We found out today that an undergraduate student committed suicide. Working here at Marsh Chapel, I am involved to a certain extent in the pastoral care of the campus following events such as these. Even as we go about the business of consoling bereft and grieving friends, relatives, classmates, professors and even those who never knew him but still feel the loss deeply, it is a reminder that we have failed to share the life-giving love of Christ as we ought.
My first move upon hearing the news was to look him up on Facebook. What a wonderful tool for ministry! There are two people who share this name here at Boston University. I should not be surprised; there are some thirty thousand students here. It is relatively easy to discern who it is because one is a graduate student. I hesitate, hovering over the appropriate link before clicking it. What would the profile of someone who commits suicide look like? I would expect it to have few friends, few pictures, few groups, few recent posts on the wall, few if any recent entries on the mini-feed. I would expect that the depression that leads to suicide would be reflected in a spare and bare profile. I click the link. I am surprised to find that, in fact, he had many friends, many photos, many groups, many recent posts on his wall, many recent entries on his mini-feed. The two most recent entries are new friends added. My heart pangs, wondering what it will feel like for that friend, also a BU student to learn of his death and to discover that she was the last friend added to his list. I scroll down and discover that he worked locally part-time. What will it be like for his coworkers to learn that he took his own life? I look at this list of "friends in other networks" and discover that he had two friends at my own alma mater. I click on the links to their profiles. They both arrived after I had already left. I can imagine them seeking out solace in the chapel where I used to worship. I realize that I am relating to this poor soul, and that I am relating to him because he is dead; I feel guilty for having failed to relate to him in life.
Tomorrow will be January 22, two years to the day that my friend Linda died. She did not commit suicide; she was murdered in her Baltimore apartment. I knew Linda through middle and high school, sharing in classes together, lunch, rides home. She was in charge of the flag squad that performed with the marching band at football games during her first two years and I was in the band. We were in the National and Math Honor Societies together. She had gone to Johns Hopkins University to study biomedical engineering and was a semester away from graduating. Her death was the advent of my experience with Facebook; I created an account so that I could see her face after she had died. We had lost touch somewhat after high school and I needed to reconnect, to re-relate. Two years later, I still mourn her death.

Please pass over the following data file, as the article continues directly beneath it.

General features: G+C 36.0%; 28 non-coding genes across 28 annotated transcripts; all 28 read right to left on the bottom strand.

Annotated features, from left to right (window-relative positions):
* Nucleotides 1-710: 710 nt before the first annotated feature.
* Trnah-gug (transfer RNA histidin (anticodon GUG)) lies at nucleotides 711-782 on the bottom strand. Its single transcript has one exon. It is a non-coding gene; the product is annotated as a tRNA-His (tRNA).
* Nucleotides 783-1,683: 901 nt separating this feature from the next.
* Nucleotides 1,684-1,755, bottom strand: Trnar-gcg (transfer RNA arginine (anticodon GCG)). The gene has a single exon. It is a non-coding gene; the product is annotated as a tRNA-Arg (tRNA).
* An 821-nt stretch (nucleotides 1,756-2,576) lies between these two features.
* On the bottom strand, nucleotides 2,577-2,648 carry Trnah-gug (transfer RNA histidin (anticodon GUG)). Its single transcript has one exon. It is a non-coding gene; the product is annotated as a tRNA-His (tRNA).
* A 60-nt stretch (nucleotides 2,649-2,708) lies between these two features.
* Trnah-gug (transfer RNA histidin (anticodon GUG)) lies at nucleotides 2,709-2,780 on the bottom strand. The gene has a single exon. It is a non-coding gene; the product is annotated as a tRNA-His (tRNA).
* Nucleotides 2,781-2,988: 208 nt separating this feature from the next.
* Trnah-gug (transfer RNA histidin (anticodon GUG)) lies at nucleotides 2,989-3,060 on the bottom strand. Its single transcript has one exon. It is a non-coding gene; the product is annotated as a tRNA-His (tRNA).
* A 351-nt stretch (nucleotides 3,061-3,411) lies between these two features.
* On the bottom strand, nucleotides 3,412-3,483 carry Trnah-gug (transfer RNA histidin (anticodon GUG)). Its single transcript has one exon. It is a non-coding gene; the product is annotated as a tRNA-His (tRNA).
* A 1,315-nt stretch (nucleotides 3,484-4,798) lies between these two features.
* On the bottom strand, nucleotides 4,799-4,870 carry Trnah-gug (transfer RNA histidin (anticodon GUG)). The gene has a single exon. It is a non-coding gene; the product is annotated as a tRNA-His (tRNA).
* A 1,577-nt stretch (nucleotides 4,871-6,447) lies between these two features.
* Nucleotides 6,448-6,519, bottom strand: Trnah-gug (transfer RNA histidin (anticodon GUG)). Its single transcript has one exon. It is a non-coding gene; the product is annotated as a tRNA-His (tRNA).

Last week I learned that the man who killed Linda plead guilty and was sentenced to life in prison. I am sure that for many this brings some sense of closure, but not for me. Closure is when the violence stops, when the death stops. Life in prison is not the death penalty, but in our society it is still a death. We lock away people who threaten the existence of our society and all too often we throw away the key. There is little attempt, if any, to bring healing to such people. There is certainly an intent to break off relationship. This is not courage, it is cowardice. Facing the villainy in others would mean facing the villainy in ourselves, something none of us is wont to do. It is easier, we think, to lock the problem away in a little drawer, along with all of the other things we would rather not face, and forget about them. We never stop to think that we are locking away a part of ourselves as well. We are all complicit in Linda's death. What would cause someone to do such a thing? What are the social, cultural, political, economic, and yes theological conditions that would drive a person to such a drastic point as killing someone in an attempt to steal from them? These are questions we do not like to ask. Instead, we are merely human and allow our fight or flight instincts to take over. Nevertheless, just as we are complicit in the death of this student at BU by suicide because we failed to reach out and relate until it was too late, we are complicit in Linda's death because we failed to relate to the man who killed her, and we are complicit in the killer's death because we fail, day in and day out, to relate to ourselves.
When will we learn to intentionally relate to the living? And why do we wait to relate until death's sting has already been felt?